Onondaga County will spend an additional $1.5 million to address causes of childhood lead poisoning and will see a new leader in charge of countywide lead operations, County Executive Ryan McMahon announced Tuesday.
The increased funding, which will go toward addressing surfaces in homes that could contribute to the presence of lead in children’s blood, is the latest in a series of investments by the county to try and address an ongoing public health crisis. The county announced last year an $8.7 million investment to widen access to lead remediation certification, increase blood lead levels testing on children, and other property repair initiatives.
This is the second consecutive year McMahon has announced lead initiatives that will be included in the county’s budget.
Last year, more than one in 10 children tested for lead in Syracuse showed elevated blood lead levels. The presence of lead in the blood, world health authorities say, attacks the brain and the central nervous system at high levels of exposure, leading to long-term effects such as intellectual disabilities and behavioral disorders.
Lead safety advocates say a high number of the county’s cases of elevated blood lead levels is due to an aging housing stock built with lead paint, which was not outlawed until the ‘80s. Part of the county’s funding announced Tuesday would go toward renovating some of the houses in areas of need by bolstering an existing partnership with Home HeadQuarters, McMahon said.
Home HeadQuarters, a nonprofit housing and community development agency serving several areas in Upstate New York, will receive $1 million in county funds to replace windows and doors that pose a health risk due to chipping lead paint in.
That million dollars will be equally split among two different approaches to surface replacement and renovation, said Kerry Quaglia, Home HeadQuarters’ CEO. One will be a proactive approach, he added, where the organization hosts an open applications period for property owners in zip codes that are known for having properties in disrepair.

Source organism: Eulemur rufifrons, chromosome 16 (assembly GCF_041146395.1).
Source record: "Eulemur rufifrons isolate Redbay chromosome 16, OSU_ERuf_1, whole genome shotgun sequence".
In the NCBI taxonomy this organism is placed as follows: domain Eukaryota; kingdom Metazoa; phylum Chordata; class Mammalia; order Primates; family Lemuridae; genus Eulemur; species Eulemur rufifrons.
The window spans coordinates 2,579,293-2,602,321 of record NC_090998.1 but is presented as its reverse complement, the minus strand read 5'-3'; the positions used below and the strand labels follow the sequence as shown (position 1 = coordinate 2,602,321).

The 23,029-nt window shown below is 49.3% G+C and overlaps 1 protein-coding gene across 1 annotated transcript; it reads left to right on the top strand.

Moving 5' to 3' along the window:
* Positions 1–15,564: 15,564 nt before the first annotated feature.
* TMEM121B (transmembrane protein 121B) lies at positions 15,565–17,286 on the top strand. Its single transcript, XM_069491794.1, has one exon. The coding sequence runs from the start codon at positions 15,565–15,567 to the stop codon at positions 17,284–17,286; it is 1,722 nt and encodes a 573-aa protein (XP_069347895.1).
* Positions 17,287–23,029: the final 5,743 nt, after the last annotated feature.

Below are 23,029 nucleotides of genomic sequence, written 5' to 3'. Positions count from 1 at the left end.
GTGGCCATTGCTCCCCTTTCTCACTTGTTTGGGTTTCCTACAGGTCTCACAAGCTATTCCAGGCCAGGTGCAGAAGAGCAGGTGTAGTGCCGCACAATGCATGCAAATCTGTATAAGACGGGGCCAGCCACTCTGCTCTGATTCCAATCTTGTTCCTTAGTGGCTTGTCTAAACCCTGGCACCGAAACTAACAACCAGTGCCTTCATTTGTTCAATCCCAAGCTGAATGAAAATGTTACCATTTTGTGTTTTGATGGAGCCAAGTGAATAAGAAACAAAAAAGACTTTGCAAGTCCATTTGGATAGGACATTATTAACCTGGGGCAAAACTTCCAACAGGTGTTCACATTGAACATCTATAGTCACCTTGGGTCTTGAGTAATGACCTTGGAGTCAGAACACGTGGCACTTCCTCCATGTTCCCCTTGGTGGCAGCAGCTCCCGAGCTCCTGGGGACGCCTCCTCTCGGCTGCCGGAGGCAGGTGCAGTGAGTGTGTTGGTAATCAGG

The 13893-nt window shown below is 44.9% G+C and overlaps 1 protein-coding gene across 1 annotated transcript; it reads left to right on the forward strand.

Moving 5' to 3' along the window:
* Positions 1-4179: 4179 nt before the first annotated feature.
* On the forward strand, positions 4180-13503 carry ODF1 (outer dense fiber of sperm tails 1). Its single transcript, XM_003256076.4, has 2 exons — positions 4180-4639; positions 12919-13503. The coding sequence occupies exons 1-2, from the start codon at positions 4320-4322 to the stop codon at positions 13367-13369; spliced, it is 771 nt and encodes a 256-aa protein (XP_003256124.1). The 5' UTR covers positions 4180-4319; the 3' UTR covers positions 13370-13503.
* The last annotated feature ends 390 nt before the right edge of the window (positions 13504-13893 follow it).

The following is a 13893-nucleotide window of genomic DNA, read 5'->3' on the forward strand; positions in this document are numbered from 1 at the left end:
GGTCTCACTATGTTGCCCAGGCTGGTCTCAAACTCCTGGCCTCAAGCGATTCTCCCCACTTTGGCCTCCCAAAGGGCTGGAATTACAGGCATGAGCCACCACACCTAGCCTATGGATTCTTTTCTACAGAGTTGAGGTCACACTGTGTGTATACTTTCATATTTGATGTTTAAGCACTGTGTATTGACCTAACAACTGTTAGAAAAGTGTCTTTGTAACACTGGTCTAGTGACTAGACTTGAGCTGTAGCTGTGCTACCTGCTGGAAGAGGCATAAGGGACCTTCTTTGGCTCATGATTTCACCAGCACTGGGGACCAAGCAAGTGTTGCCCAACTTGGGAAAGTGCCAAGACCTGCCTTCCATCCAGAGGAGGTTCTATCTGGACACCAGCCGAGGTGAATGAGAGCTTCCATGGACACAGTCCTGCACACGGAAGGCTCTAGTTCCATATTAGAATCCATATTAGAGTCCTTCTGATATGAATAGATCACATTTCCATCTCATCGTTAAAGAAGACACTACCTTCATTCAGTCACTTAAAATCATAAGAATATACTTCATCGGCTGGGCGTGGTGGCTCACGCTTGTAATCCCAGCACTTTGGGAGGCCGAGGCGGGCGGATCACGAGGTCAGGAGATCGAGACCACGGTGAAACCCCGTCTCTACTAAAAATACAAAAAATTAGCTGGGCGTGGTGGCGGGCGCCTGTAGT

“There are areas in the city that are known to be hotbeds of lead paint,” Quaglia said. “It doesn’t matter whether there has been a lead poisoned child in these properties, what we want to do is make the homes safer.”
Quaglia said HomeHeadquarters and the county have not yet coordinated on when the organization will begin taking applications.
The other approach will entail taking referrals for surface replacement at properties where lead has been identified by the county health department.
The other $500,000 pledged by McMahon will go toward the Central New York Community Foundation’s LeadSafe Central New York program, which brings together organizations to find solutions to housing shortages, renovate old housing, and aid in local workforce development efforts.
“Our role is to just be good partners,” said Darrell Buckingham, the foundation’s program officer. “It is to fund things that we believe are going to move us forward as a community.”
McMahon also announced Jessica Vinciguerra would be the county’s new director of lead operations. Vinciguerra previously worked as the city of Syracuse’s lead program administrator.
The county executive said the funding is necessary to avoid the rigidity of federal funding. The U.S. The Department of Housing and Urban Development awarded the county $5.6 million in 2019 to remediate lead paint hazards.
So far, those efforts have somewhat stalled due to regulations overseen by HUD.
“We have not been able to re-apply for federal funds because we can’t spend the money fast enough because of some of the red tape involved with that,” McMahon said.
For instance, the funds need to be spent on remediating households with children. There are also income limits based on HUD yearly assessments.
Martin Skahen, the director of the county’s Community Development Office, said the county has only spent half of the HUD funds so far and will have until next June to fulfill all remediation work scheduled.
“We have 240 units in some sort of process,” Skahen said.
Skahen added remediation work slowed down due to the state and federal shelter-in-place orders in 2020 stemming from the COVID-19 pandemic.
“I don’t think there is a grantee in the country who did not file for an extension with HUD,” Skahen said.
Another one of the biggest obstacles, McMahon and Skahen noted, is the lack of credentialed contractors. To do remediation work, contractors need to complete a course for renovation, repair or painting project rules drafted by the U.S. Environmental Protection Agency.
“This is a national issue, it’s not an issue just in Syracuse and Onondaga County,” McMahon said. “If the business case is made, people will come to work, but people who have the certifications have work to do in their own communities.”
The county will host an open house at Erie Materials on Sept. 20, inviting contractors to learn about local business opportunities in lead remediation.
Read more about Syracuse’s lead crisis
At least 15 children suffered from lead poisoning while living in properties owned by landlord William D’Angelo, AG alleges.
The van was part of a $5 million commitment to lead testing by county officials.
State AG’s office announces lawsuit against Syracuse landlord for repeated lead violations at multiple properties
The lawsuit targets Todd Hobbs’ 19 properties and seeks fines, restitution and ongoing inspections to protect tenants.
A New York Department of Health plan includes $38 million to address lead poisoning in communities like Syracuse.
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